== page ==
GAMON, Richard Grace (1748-1818), of Minchenden House, Mdx.
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Family and Education
b. 14 Aug. 1748, o.s. of Richard Gamon of Datchworthbury, Herts. by Elizabeth, da. of John Grace of The Grange, Queen’s Co. educ. Winchester. m. (1) Grace (d. 10 Aug. 1794), da. of James Jeffreys by Elizabeth, da. of William Cosby, wid. of Lord Augustus Fitzroy and mother of Augustus Henry, 3rd Duke of Grafton, s.p.; (2) 2 July 1796, Amelia, da. of John Murray, 3rd Duke of Atholl [S], wid. of Thomas Ivie Cooke, 1da. cr. Bt. 17 May 1795, with sp. rem. to his cos. Richard Grace of Queen’s Co.
Cornet 1 Horse Gds. 1769, lt. 1771; disappears from army list 1774.
Collector of Basse Terre, St. Kitts; sec. to Board of Excise 1777-84; commr. of salt duties Jan.-Apr. 1784.
On 25 July 1782 Gamon’s brother-in-law, the Duke of Chandos, unsuccessfully recommended him to Shelburne for a ‘permanent situation of £1,000’, explaining that he lost ‘a clear annual income’ of £1,200 when St. Kitts was taken by the French and was unable to continue at the Excise Board because of his health.1 In September 1783 Chandos meant to bring him in at Winchester, but ultimately returned Henry Flood. Gamon was appointed commissioner of the salt duties in January 1784, but resigned in March to stand for Winchester.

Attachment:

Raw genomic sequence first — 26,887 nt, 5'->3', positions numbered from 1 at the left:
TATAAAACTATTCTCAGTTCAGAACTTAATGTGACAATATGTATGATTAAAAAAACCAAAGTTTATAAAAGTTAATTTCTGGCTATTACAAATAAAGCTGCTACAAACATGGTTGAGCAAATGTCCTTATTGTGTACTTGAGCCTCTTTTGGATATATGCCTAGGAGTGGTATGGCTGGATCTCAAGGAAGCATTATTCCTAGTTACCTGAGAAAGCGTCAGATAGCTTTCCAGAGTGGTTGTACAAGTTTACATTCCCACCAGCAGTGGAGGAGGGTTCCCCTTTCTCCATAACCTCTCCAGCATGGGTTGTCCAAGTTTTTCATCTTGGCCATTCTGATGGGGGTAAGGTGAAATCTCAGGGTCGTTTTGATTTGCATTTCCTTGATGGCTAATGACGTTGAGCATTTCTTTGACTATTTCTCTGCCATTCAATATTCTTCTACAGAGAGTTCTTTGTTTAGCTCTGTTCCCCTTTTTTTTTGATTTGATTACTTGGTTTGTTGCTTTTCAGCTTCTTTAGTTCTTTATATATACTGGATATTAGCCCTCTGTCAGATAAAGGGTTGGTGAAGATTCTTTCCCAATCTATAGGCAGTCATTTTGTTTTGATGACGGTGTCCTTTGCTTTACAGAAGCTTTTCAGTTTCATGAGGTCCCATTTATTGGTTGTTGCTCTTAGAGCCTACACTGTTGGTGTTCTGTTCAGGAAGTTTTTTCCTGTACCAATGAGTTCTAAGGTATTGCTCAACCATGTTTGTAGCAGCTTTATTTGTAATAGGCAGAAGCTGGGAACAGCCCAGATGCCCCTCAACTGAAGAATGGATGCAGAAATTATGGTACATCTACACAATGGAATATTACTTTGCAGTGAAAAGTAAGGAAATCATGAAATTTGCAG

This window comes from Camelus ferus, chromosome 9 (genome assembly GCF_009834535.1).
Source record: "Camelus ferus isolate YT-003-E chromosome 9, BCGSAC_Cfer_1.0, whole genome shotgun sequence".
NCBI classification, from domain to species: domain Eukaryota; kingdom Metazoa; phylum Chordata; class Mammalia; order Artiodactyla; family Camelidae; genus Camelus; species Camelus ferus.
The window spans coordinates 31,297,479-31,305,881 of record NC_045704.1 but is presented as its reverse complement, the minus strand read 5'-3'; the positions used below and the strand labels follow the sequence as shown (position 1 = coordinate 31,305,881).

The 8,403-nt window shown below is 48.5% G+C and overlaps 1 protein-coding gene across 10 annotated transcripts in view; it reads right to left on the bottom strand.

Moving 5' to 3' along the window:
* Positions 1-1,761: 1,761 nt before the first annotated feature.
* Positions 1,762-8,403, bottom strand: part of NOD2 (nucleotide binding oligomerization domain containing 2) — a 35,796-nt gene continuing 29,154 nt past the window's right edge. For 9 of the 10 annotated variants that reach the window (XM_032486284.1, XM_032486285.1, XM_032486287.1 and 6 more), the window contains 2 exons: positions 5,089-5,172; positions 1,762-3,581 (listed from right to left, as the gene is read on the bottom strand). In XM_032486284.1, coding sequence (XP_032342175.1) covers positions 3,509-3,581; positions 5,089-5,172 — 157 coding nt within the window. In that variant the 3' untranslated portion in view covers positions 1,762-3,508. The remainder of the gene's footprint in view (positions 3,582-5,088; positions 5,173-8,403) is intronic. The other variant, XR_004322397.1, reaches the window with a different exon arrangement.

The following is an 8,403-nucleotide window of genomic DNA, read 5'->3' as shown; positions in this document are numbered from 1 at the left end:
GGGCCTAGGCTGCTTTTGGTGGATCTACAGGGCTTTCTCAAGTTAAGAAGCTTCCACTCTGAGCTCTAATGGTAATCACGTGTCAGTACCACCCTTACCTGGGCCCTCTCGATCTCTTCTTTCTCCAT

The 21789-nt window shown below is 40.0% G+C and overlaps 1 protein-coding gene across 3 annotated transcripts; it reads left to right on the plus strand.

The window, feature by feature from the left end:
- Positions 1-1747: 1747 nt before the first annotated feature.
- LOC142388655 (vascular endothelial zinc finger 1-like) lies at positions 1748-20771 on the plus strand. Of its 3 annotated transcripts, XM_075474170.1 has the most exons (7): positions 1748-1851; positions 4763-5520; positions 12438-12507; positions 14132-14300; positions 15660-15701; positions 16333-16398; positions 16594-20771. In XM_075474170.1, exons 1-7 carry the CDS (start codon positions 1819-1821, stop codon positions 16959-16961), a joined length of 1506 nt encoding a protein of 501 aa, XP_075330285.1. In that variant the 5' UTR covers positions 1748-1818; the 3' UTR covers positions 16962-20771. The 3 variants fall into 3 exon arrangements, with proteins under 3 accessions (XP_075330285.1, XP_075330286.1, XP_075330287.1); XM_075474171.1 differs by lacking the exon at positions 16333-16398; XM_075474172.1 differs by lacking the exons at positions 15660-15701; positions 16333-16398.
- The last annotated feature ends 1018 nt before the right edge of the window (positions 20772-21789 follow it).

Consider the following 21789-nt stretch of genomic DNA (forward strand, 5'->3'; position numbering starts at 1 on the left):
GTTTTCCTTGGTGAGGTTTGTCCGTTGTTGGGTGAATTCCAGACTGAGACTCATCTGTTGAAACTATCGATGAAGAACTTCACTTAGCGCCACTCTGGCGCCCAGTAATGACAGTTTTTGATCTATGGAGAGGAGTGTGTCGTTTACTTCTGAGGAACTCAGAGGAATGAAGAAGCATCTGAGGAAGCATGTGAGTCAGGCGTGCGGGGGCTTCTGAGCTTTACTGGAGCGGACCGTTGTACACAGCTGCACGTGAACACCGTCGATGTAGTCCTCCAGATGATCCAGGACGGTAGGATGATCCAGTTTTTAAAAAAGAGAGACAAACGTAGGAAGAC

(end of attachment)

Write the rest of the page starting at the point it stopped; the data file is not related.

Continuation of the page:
In Parliament Gamon followed Chandos’s lead and supported Pitt. He spoke several times; on 4 July 1788 he opposed Dolben’s bill to regulate the shipment of slaves to the West Indies, where he owned estates; and on 6 Feb. 1789 he defended Chandos against an attack by Burke.2
He died 8 Apr. 1818.3